Software Engineering:  Embedded and Realtime Systems,  Embedded Linux
Phone: (+49)-8142-4596-87  Fax: (+49)-8142-4596-88   Web: www.denx.de
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Re: DiskOnChip life span calculator
I have run windows without swap on a box that had like 700-something megs a
loooong time ago. I though, what could go wrong, it has 700mb ram! I was
wrong.

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Re: DiskOnChip life span calculator
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This brings up another interesting topic:  Compressed ram-based swapfile

A custom swapfile manager could lzh-compress the pages on swapout, and
thus tradeoff between speed for often-used pages and small footprint
for less-often-used pages.

Of course this will be dead slow when the memory system is at its limits,
similar to a Windows system with 8MB and literally minutes of continous
HD access.

However, it would provide an elegant and automatic solution to the problem
of never-again-used-pages that you brought up!

Marc

Re: DiskOnChip life span calculator

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Hello,

You need to use WinXp Embedded which has features to minimise the footprint
and the writes to flash disc.
If your customer insists on NT or 2K then as far as I am aware there is no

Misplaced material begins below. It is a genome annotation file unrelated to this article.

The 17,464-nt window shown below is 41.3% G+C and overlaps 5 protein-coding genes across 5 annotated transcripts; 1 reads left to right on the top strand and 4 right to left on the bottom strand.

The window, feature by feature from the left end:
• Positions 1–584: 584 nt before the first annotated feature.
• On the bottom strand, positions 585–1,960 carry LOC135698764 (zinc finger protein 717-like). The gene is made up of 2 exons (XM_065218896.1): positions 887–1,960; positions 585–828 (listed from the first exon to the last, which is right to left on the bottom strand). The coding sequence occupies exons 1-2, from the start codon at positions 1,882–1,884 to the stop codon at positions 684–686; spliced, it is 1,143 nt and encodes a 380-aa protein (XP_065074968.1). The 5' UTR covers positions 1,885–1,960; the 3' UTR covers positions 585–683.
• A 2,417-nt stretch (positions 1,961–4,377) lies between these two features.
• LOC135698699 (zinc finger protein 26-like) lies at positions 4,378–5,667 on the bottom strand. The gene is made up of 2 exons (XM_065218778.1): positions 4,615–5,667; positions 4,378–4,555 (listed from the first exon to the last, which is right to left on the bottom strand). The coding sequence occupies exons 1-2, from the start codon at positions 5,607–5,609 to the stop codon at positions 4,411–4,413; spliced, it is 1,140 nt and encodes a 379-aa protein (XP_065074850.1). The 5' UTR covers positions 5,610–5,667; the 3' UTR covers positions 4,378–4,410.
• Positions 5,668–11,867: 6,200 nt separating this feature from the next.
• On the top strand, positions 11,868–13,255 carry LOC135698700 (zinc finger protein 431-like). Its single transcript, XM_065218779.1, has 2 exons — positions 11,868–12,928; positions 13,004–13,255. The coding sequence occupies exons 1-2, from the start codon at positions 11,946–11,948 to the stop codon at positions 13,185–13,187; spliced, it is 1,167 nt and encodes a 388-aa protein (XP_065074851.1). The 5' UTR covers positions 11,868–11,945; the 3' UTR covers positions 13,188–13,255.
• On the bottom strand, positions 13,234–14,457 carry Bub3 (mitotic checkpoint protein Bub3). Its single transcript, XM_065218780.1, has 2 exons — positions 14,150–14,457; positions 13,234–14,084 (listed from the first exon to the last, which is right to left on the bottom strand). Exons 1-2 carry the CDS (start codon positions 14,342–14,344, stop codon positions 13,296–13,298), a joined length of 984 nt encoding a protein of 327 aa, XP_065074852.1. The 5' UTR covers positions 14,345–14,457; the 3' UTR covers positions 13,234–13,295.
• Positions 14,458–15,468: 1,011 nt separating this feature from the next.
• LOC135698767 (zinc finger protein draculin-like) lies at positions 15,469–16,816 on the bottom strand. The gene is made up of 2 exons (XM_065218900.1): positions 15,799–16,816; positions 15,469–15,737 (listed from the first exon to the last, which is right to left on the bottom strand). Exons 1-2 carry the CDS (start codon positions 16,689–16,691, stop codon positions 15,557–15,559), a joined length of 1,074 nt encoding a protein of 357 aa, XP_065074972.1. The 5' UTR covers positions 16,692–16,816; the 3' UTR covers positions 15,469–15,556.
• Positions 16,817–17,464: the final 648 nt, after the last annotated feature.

MS support for prolonging the life of flash disc.

There is a free evaluation kit for XP embedded which allows you to build a
system with a 100 day lifetime.

(All this from MS seminars -  I have not actually done it !!)


Michael Kellett
www.mkesc.co.uk





Re: DiskOnChip life span calculator
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Perhaps I am missing something, but I thought there was a special file
system for Flash which included a wear leveling mechanism to prevent
constant writes to a single file from wearing out the flash drive.  Is
this not included in standard OS, only embedded OS?  

I worked on a system that ran VxWorks and ran for ages using PCMCIA
flash cards.  We could poll each sector and see how much usage it had
received.  In testing we ran a utility to report the worst case usage
and it indicated the drive would last for several years of continuous
usage.  

--

Rick "rickman" Collins

snipped-for-privacy@XYarius.com
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Re: DiskOnChip life span calculator

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...and on the number of power-cycles. It seems some CF cards  perform
wear-levelling only upon power-up.


Wolfgang Denk

--
Software Engineering:  Embedded and Realtime Systems,  Embedded Linux
Phone: (+49)-8142-4596-87  Fax: (+49)-8142-4596-88   Web: www.denx.de
We've slightly trimmed the long signature. Click to see the full one.
Re: DiskOnChip life span calculator



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Hello,

Embedded XP can have a large footprint, and push the RAM, and CPU requirements
up.  If there is no need for USB, or hot swap of PCMCIA, Embedded NT might be
viable.  It includes support for DiskOnChip, and one can disable the swap, IIRC.

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M$ does not seem to market the NT product any more, even though it is sold under
the Microsoft label.  It can be obtained from Venturcom, or Avnet, though.
http://www.vci.com /

- Pat



Re: DiskOnChip life span calculator

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OK, nobody else said it, so I will: this looks like you're in serious
need of an upgrade to Customer XP --- the all-new "know what they're
talking about" edition.

:-)
--
Hans-Bernhard Broeker ( snipped-for-privacy@physik.rwth-aachen.de)
Even if all the snow were burnt, ashes would remain.